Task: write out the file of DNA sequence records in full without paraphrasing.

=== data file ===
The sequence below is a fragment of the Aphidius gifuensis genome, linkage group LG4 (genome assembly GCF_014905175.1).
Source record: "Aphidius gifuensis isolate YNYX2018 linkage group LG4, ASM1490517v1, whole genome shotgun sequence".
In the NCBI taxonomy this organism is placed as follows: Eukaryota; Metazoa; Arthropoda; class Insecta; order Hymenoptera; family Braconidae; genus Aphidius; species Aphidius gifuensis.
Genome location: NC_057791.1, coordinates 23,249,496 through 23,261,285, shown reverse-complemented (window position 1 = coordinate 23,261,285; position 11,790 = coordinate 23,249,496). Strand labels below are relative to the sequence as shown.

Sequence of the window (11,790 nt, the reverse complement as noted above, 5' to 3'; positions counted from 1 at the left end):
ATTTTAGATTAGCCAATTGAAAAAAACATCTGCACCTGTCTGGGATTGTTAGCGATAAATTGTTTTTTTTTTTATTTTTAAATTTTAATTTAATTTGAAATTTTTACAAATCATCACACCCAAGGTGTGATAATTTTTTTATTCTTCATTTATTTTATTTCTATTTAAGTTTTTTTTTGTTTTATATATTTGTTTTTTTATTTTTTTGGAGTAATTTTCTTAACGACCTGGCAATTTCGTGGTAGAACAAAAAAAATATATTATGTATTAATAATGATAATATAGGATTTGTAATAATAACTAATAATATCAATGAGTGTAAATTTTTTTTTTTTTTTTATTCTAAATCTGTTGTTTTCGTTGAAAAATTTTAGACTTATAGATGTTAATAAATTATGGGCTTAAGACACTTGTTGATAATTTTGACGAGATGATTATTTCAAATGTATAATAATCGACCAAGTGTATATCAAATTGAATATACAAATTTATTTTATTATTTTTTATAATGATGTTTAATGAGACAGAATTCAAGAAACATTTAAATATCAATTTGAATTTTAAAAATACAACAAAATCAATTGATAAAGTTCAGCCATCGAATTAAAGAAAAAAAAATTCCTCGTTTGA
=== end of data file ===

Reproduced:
The sequence below is a fragment of the Aphidius gifuensis genome, linkage group LG4 (genome assembly GCF_014905175.1).
Source record: "Aphidius gifuensis isolate YNYX2018 linkage group LG4, ASM1490517v1, whole genome shotgun sequence".
In the NCBI taxonomy this organism is placed as follows: Eukaryota; Metazoa; Arthropoda; class Insecta; order Hymenoptera; family Braconidae; genus Aphidius; species Aphidius gifuensis.
Genome location: NC_057791.1, coordinates 23,249,496 through 23,261,285, shown reverse-complemented (window position 1 = coordinate 23,261,285; position 11,790 = coordinate 23,249,496). Strand labels below are relative to the sequence as shown.

Sequence of the window (11,790 nt, the reverse complement as noted above, 5' to 3'; positions counted from 1 at the left end):
ATTTTAGATTAGCCAATTGAAAAAAACATCTGCACCTGTCTGGGATTGTTAGCGATAAATTGTTTTTTTTTTTATTTTTAAATTTTAATTTAATTTGAAATTTTTACAAATCATCACACCCAAGGTGTGATAATTTTTTTATTCTTCATTTATTTTATTTCTATTTAAGTTTTTTTTTGTTTTATATATTTGTTTTTTTATTTTTTTGGAGTAATTTTCTTAACGACCTGGCAATTTCGTGGTAGAACAAAAAAAATATATTATGTATTAATAATGATAATATAGGATTTGTAATAATAACTAATAATATCAATGAGTGTAAATTTTTTTTTTTTTTTTATTCTAAATCTGTTGTTTTCGTTGAAAAATTTTAGACTTATAGATGTTAATAAATTATGGGCTTAAGACACTTGTTGATAATTTTGACGAGATGATTATTTCAAATGTATAATAATCGACCAAGTGTATATCAAATTGAATATACAAATTTATTTTATTATTTTTTATAATGATGTTTAATGAGACAGAATTCAAGAAACATTTAAATATCAATTTGAATTTTAAAAATACAACAAAATCAATTGATAAAGTTCAGCCATCGAATTAAAGAAAAAAAAATTCCTCGTTTGA